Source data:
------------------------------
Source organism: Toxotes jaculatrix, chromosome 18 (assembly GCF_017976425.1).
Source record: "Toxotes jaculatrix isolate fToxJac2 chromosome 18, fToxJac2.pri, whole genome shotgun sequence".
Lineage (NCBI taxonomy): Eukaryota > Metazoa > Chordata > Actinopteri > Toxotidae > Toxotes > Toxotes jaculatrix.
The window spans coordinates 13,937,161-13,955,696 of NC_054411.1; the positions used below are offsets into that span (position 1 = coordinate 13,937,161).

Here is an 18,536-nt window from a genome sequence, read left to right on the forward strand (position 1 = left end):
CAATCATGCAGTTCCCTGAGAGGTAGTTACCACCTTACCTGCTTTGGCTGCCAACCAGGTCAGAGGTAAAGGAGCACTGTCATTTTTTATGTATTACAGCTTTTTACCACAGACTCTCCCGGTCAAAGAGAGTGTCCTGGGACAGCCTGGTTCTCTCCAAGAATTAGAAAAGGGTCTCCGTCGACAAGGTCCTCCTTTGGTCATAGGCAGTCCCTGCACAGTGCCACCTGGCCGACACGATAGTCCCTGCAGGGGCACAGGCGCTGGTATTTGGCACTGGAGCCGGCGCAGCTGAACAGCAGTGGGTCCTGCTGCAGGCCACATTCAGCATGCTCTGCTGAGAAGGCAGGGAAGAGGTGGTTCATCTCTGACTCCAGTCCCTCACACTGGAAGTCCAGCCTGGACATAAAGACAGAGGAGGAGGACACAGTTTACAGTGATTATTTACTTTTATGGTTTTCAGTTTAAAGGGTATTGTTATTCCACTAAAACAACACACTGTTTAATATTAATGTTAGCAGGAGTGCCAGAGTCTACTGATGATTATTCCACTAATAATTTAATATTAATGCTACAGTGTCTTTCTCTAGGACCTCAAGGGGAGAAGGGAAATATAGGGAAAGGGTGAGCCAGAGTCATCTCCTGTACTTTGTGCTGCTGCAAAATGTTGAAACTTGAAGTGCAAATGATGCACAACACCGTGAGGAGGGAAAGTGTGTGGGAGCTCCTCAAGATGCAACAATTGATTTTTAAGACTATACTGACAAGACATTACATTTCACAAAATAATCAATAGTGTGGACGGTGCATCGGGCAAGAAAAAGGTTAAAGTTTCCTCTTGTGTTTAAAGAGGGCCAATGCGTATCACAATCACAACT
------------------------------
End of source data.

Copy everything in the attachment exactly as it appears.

Source organism: Toxotes jaculatrix, chromosome 18 (assembly GCF_017976425.1).
Source record: "Toxotes jaculatrix isolate fToxJac2 chromosome 18, fToxJac2.pri, whole genome shotgun sequence".
Lineage (NCBI taxonomy): Eukaryota > Metazoa > Chordata > Actinopteri > Toxotidae > Toxotes > Toxotes jaculatrix.
The window spans coordinates 13,937,161-13,955,696 of NC_054411.1; the positions used below are offsets into that span (position 1 = coordinate 13,937,161).

Here is an 18,536-nt window from a genome sequence, read left to right on the forward strand (position 1 = left end):
CAATCATGCAGTTCCCTGAGAGGTAGTTACCACCTTACCTGCTTTGGCTGCCAACCAGGTCAGAGGTAAAGGAGCACTGTCATTTTTTATGTATTACAGCTTTTTACCACAGACTCTCCCGGTCAAAGAGAGTGTCCTGGGACAGCCTGGTTCTCTCCAAGAATTAGAAAAGGGTCTCCGTCGACAAGGTCCTCCTTTGGTCATAGGCAGTCCCTGCACAGTGCCACCTGGCCGACACGATAGTCCCTGCAGGGGCACAGGCGCTGGTATTTGGCACTGGAGCCGGCGCAGCTGAACAGCAGTGGGTCCTGCTGCAGGCCACATTCAGCATGCTCTGCTGAGAAGGCAGGGAAGAGGTGGTTCATCTCTGACTCCAGTCCCTCACACTGGAAGTCCAGCCTGGACATAAAGACAGAGGAGGAGGACACAGTTTACAGTGATTATTTACTTTTATGGTTTTCAGTTTAAAGGGTATTGTTATTCCACTAAAACAACACACTGTTTAATATTAATGTTAGCAGGAGTGCCAGAGTCTACTGATGATTATTCCACTAATAATTTAATATTAATGCTACAGTGTCTTTCTCTAGGACCTCAAGGGGAGAAGGGAAATATAGGGAAAGGGTGAGCCAGAGTCATCTCCTGTACTTTGTGCTGCTGCAAAATGTTGAAACTTGAAGTGCAAATGATGCACAACACCGTGAGGAGGGAAAGTGTGTGGGAGCTCCTCAAGATGCAACAATTGATTTTTAAGACTATACTGACAAGACATTACATTTCACAAAATAATCAATAGTGTGGACGGTGCATCGGGCAAGAAAAAGGTTAAAGTTTCCTCTTGTGTTTAAAGAGGGCCAATGCGTATCACAATCACAACT